MATLAB Spoken Here
November 28th, 2011
Using Dates in MATLAB
Three weeks ago I wrote about MATLAB's new spreadsheet import tool. Since then I've had a few conversations regarding using dates in MATLAB; dates are common as column headers or table data. The import tool will turn Excel dates into MATLAB datenums. A datenum in MATLAB is just a double that represents any date & time after midnight Jan 1, 0000 AD. MATLAB comes with several useful functions for handling these special case numbers, and in particular for displaying them.
The now, clock, and date functions will provide the current date & time as a datenum, datevec, or detestr, respectively. While a datenum is a single number representing the date and time, a datevec splits the year, month, day, hour, minute, and second components out in 1x6 vector. A datestr is the string representation of a date time. There are a ton formatting options available for how the date and time are displayed (see below).
currentTimeAndDate = now
currentTimeAndDateAsVector = clock
currentDateAsString = date
2011 11 28 8 50 20.486
As far as the data is concerned, these three date types are interchangeable using the conversion functions. You can use the datenum, datevec, and datestr functions to convert between the three types. Individual functions that perform calculations on dates usually prefer a particular format, for example addtodate looks for datenum types.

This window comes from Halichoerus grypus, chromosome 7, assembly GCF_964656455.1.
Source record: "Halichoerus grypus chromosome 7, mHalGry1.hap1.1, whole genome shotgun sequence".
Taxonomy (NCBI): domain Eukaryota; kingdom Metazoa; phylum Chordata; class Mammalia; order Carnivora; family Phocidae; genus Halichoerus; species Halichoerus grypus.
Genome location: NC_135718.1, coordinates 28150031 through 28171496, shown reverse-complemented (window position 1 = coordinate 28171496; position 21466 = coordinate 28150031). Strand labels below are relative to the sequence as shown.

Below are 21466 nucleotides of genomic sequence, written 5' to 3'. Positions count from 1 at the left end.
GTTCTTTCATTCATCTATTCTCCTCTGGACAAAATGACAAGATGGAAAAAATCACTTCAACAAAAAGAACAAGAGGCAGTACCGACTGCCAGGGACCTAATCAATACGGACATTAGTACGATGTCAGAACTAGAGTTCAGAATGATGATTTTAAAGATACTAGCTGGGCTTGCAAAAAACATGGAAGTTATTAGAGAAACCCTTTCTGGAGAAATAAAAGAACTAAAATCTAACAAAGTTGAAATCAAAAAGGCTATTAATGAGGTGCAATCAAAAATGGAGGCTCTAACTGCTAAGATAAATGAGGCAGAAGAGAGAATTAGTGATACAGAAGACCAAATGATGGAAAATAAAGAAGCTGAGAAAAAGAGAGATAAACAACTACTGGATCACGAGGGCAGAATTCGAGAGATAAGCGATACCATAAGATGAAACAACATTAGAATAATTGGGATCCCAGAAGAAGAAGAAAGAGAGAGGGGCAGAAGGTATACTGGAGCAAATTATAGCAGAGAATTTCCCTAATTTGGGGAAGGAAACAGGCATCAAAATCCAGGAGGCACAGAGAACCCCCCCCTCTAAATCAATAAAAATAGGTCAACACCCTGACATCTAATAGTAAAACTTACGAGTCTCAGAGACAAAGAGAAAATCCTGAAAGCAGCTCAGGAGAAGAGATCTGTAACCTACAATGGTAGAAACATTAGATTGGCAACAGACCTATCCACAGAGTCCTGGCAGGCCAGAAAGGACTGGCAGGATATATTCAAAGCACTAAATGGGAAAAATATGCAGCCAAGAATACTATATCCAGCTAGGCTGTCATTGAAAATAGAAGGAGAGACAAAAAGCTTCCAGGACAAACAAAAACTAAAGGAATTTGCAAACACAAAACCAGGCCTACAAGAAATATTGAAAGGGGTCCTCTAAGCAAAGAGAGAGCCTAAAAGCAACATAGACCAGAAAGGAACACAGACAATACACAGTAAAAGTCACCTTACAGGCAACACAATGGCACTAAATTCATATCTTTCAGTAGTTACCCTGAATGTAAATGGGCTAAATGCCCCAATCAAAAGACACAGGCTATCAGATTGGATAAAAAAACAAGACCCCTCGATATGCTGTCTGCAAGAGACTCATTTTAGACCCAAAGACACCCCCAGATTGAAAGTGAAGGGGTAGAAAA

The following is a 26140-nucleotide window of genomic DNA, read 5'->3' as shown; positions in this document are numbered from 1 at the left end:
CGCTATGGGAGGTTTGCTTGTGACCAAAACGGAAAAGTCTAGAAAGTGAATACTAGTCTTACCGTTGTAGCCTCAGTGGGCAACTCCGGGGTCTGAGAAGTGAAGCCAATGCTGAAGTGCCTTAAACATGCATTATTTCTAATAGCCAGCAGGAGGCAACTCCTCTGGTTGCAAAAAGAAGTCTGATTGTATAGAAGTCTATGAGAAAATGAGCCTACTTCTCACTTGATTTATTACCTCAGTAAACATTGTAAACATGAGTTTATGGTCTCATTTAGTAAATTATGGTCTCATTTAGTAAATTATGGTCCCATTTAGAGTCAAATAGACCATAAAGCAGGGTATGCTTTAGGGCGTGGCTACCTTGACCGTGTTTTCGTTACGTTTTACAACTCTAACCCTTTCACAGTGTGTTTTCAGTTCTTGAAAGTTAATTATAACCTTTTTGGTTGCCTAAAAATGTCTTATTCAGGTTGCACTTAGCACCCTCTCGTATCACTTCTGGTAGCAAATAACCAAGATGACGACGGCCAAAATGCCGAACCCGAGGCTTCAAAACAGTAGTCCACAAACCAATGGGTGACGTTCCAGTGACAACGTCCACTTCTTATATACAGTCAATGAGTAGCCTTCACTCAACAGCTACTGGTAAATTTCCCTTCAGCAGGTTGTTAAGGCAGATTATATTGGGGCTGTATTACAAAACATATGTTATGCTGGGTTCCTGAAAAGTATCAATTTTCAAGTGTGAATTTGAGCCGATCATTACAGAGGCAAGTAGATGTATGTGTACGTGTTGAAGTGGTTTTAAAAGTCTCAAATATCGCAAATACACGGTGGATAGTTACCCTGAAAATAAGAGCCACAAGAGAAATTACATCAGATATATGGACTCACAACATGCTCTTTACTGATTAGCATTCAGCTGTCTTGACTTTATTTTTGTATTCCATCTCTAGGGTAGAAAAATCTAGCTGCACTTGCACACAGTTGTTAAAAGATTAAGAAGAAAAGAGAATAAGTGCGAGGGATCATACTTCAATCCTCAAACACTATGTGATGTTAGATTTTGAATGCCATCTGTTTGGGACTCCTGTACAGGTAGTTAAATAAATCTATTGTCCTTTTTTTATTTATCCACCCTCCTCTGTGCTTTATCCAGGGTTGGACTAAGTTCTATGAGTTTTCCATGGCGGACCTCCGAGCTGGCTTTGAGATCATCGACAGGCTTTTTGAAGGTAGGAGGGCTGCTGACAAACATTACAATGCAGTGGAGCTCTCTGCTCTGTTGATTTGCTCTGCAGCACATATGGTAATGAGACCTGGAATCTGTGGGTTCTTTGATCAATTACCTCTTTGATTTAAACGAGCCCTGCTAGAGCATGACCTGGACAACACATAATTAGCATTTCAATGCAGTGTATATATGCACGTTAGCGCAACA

currentDateAsNumber = datenum(currentDateAsString)
currentDateAndDtimeAsNumber = datenum(currentTimeAndDate) %note the difference from above
currentDate = datestr(currentTimeAndDate)
currentDateAsVector = datevec(currentDateAsString)
2011 11 28 0 0 0
The usage of dates I'm particularly interested in is with plots. Let's say we have some time-varying data and we want the x-axis to reflect those dates. If I just plot the data against the datenum, by default the x-labels will all be large, ugly numbers.
firstInMonths = repmat([2011 1 1 0 0 0],12,1);
firstInMonths(:,2) = 1:12;
Thankfully, MATLAB comes with a simple function, datetick, for turning those numbers into strings:
Unfortunately, those tick labels aren't very pretty. Let's use a date format with the datetick function to specify how we want labels to look. For this function, we can use any date format recognized by the detestr function (see below).
Finally, for your reference, here is the help information for datestr, which lists how to formate a date string: